Hinckley National Rail Freight Interchange

Part of the debate – in Westminster Hall at 4:16 pm on 11th February 2020.

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Photo of Luke Hall Luke Hall Parliamentary Under-Secretary (Housing, Communities and Local Government) 4:16 pm, 11th February 2020

It is a pleasure to serve under your chairmanship, Sir Gary. I thank my hon. Friend Alberto Costa for securing a debate that is clearly important to many people in his constituency and beyond its borders. We have had an informative discussion.

Before describing our policy on the development of strategic rail freight interchanges, I am glad to be able to provide some context for this debate. As a Government, we absolutely recognise the important benefits that rail freight offers to the United Kingdom, including substantial benefits for the environment, as one of the most carbon-efficient ways to move goods over long distances. The sector also delivers economic and social benefits through cost savings to industry, and by supporting employment and reducing congestion, with rail freight resulting in 7.2 million fewer lorry journeys each year. Industry estimates that rail freight provides £1.7 billion of benefits to the United Kingdom economy.

The Government are committed to the growth of the rail freight sector and recognise the role of rail freight in helping Government to achieve net zero carbon emissions by 2050. Between 2014 and 2019, Government invested £235 million in improving capacity and capability for rail freight. Recently, we also increased by 28%, to £20 million, the budget for a freight grant scheme to support the carriage of freight by rail and water on routes where road haulage has an advantage.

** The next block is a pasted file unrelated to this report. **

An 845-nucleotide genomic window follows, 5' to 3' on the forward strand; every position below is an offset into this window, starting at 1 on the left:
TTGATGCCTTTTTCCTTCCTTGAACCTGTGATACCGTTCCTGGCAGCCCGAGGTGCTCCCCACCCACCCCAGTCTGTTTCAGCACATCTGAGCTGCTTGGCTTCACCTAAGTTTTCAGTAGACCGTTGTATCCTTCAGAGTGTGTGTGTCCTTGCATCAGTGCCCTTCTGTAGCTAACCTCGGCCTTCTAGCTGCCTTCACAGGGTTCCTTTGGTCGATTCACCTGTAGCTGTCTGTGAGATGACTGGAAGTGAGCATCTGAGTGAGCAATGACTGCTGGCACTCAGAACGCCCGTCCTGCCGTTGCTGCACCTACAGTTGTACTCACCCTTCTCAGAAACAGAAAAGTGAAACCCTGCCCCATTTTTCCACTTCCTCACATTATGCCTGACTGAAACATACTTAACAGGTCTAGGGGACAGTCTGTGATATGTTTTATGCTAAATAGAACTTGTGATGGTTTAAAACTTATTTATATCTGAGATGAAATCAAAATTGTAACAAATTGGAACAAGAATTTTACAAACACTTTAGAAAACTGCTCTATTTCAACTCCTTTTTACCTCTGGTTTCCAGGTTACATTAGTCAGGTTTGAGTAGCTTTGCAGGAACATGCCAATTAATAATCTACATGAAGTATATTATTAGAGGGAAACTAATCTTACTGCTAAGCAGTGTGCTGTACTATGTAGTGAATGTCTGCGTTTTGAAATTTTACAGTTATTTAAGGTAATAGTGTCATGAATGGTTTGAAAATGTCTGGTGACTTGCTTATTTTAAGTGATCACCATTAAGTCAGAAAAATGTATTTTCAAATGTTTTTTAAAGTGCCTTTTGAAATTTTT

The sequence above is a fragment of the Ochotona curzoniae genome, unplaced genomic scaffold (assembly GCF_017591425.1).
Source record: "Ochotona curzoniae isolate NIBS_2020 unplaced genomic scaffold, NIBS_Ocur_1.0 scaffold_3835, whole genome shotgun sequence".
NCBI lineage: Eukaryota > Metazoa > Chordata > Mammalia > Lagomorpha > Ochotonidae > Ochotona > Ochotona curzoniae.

To be helpful, I will also set out the purpose of strategic rail freight interchanges. Such interchanges are large multi-purpose rail freight interchange and distribution centres linked to both the rail and the trunk road systems. They enable freight to be transferred efficiently between transport modes. Many rail freight movements are unable to undertake a full end-to-end journey for relevant goods.

The development of a network of strategic rail freight interchanges is a key element in reducing the cost to users of moving more freight by rail and in reducing the number of freight movements on our road. The interchanges also facilitate important trade links, improve international connectivity and enhance port growth. As my hon. Friend the Member for South Leicestershire acknowledged, it is Government policy to support the development of an expanded network of strategic rail freight interchanges. We consider the interchanges to be of national significance.

My hon. Friend has a specific interest in the proposal for the Hinckley national rail freight interchange in South Leicestershire. From this debate and others, I know that he is a passionate advocate for his community. He is absolutely right to bring this debate to the Chamber, and he has made his thoughts and concerns heard at a ministerial level. Absolutely, we are having those discussions with the Secretary of State. Importantly, this debate has been a good opportunity for us to understand the depth of feeling in my hon. Friend’s constituency. Let me reassure him that he has absolutely achieved the objective of ensuring that his voice is heard at that level, and residents across South Leicestershire are having their voices heard, too.

I join my hon. Friend in placing on the record my gratitude to Councillor Maggie Wright, representing Normanton ward, Councillor Iain Hewson, representing Stanton and Flamville ward, and other councillors. I know they all have strongly held views on this issue and that residents will be grateful for the diligent and professional way in which they have approached the matter, working with their Member of Parliament to bring this case to the House today.